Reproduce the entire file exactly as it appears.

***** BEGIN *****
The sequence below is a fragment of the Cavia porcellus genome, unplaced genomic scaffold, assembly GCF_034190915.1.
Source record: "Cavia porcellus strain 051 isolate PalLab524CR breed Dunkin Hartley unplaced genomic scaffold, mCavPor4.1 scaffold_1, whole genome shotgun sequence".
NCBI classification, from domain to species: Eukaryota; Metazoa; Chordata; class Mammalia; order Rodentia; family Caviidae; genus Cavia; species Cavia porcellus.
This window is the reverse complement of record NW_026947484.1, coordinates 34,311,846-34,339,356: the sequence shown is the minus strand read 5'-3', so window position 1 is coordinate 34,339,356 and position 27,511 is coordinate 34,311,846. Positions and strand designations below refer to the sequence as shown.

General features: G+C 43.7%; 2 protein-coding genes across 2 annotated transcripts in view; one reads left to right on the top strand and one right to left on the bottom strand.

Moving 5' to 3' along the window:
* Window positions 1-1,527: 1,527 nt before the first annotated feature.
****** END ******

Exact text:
The sequence below is a fragment of the Cavia porcellus genome, unplaced genomic scaffold, assembly GCF_034190915.1.
Source record: "Cavia porcellus strain 051 isolate PalLab524CR breed Dunkin Hartley unplaced genomic scaffold, mCavPor4.1 scaffold_1, whole genome shotgun sequence".
NCBI classification, from domain to species: Eukaryota; Metazoa; Chordata; class Mammalia; order Rodentia; family Caviidae; genus Cavia; species Cavia porcellus.
This window is the reverse complement of record NW_026947484.1, coordinates 34,311,846-34,339,356: the sequence shown is the minus strand read 5'-3', so window position 1 is coordinate 34,339,356 and position 27,511 is coordinate 34,311,846. Positions and strand designations below refer to the sequence as shown.

General features: G+C 43.7%; 2 protein-coding genes across 2 annotated transcripts in view; one reads left to right on the top strand and one right to left on the bottom strand.

Moving 5' to 3' along the window:
* Window positions 1-1,527: 1,527 nt before the first annotated feature.